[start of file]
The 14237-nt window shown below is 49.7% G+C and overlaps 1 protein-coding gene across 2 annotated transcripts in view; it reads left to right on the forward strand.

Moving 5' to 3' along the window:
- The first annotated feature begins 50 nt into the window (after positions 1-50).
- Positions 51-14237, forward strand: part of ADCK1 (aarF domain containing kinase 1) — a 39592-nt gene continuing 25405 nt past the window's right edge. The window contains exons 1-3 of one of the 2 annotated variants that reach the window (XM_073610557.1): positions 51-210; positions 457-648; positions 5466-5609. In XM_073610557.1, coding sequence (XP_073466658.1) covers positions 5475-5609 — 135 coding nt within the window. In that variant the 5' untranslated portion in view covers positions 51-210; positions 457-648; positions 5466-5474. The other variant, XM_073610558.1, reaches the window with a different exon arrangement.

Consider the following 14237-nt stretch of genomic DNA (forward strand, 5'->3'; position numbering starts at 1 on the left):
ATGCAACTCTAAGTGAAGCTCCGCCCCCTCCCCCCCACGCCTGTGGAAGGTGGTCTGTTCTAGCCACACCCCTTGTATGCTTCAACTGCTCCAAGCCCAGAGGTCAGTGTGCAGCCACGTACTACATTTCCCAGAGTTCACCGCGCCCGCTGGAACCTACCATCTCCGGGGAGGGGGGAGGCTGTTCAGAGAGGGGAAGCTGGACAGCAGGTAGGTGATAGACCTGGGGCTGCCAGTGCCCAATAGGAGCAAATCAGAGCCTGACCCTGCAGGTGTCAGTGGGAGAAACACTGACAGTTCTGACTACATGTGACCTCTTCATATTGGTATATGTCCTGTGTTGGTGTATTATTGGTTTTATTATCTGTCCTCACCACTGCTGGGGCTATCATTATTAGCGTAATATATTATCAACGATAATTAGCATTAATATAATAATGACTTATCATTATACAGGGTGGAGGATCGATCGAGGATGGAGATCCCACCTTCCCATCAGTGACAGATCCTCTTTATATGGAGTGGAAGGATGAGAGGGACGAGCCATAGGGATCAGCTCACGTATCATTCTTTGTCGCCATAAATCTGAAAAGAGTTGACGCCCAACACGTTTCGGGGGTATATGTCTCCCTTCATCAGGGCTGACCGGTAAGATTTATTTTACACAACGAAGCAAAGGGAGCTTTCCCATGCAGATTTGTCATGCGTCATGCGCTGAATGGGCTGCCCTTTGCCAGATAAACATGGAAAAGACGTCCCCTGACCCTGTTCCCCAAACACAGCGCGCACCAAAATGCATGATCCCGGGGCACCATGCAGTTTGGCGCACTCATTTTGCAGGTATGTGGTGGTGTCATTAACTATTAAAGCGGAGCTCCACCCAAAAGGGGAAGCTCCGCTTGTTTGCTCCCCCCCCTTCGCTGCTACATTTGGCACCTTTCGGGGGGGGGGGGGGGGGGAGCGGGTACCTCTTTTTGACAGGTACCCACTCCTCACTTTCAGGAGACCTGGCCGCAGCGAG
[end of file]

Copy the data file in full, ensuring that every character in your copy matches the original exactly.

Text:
The 14237-nt window shown below is 49.7% G+C and overlaps 1 protein-coding gene across 2 annotated transcripts in view; it reads left to right on the forward strand.

Moving 5' to 3' along the window:
- The first annotated feature begins 50 nt into the window (after positions 1-50).
- Positions 51-14237, forward strand: part of ADCK1 (aarF domain containing kinase 1) — a 39592-nt gene continuing 25405 nt past the window's right edge. The window contains exons 1-3 of one of the 2 annotated variants that reach the window (XM_073610557.1): positions 51-210; positions 457-648; positions 5466-5609. In XM_073610557.1, coding sequence (XP_073466658.1) covers positions 5475-5609 — 135 coding nt within the window. In that variant the 5' untranslated portion in view covers positions 51-210; positions 457-648; positions 5466-5474. The other variant, XM_073610558.1, reaches the window with a different exon arrangement.

Consider the following 14237-nt stretch of genomic DNA (forward strand, 5'->3'; position numbering starts at 1 on the left):
ATGCAACTCTAAGTGAAGCTCCGCCCCCTCCCCCCCACGCCTGTGGAAGGTGGTCTGTTCTAGCCACACCCCTTGTATGCTTCAACTGCTCCAAGCCCAGAGGTCAGTGTGCAGCCACGTACTACATTTCCCAGAGTTCACCGCGCCCGCTGGAACCTACCATCTCCGGGGAGGGGGGAGGCTGTTCAGAGAGGGGAAGCTGGACAGCAGGTAGGTGATAGACCTGGGGCTGCCAGTGCCCAATAGGAGCAAATCAGAGCCTGACCCTGCAGGTGTCAGTGGGAGAAACACTGACAGTTCTGACTACATGTGACCTCTTCATATTGGTATATGTCCTGTGTTGGTGTATTATTGGTTTTATTATCTGTCCTCACCACTGCTGGGGCTATCATTATTAGCGTAATATATTATCAACGATAATTAGCATTAATATAATAATGACTTATCATTATACAGGGTGGAGGATCGATCGAGGATGGAGATCCCACCTTCCCATCAGTGACAGATCCTCTTTATATGGAGTGGAAGGATGAGAGGGACGAGCCATAGGGATCAGCTCACGTATCATTCTTTGTCGCCATAAATCTGAAAAGAGTTGACGCCCAACACGTTTCGGGGGTATATGTCTCCCTTCATCAGGGCTGACCGGTAAGATTTATTTTACACAACGAAGCAAAGGGAGCTTTCCCATGCAGATTTGTCATGCGTCATGCGCTGAATGGGCTGCCCTTTGCCAGATAAACATGGAAAAGACGTCCCCTGACCCTGTTCCCCAAACACAGCGCGCACCAAAATGCATGATCCCGGGGCACCATGCAGTTTGGCGCACTCATTTTGCAGGTATGTGGTGGTGTCATTAACTATTAAAGCGGAGCTCCACCCAAAAGGGGAAGCTCCGCTTGTTTGCTCCCCCCCCTTCGCTGCTACATTTGGCACCTTTCGGGGGGGGGGGGGGGGGGAGCGGGTACCTCTTTTTGACAGGTACCCACTCCTCACTTTCAGGAGACCTGGCCGCAGCGAG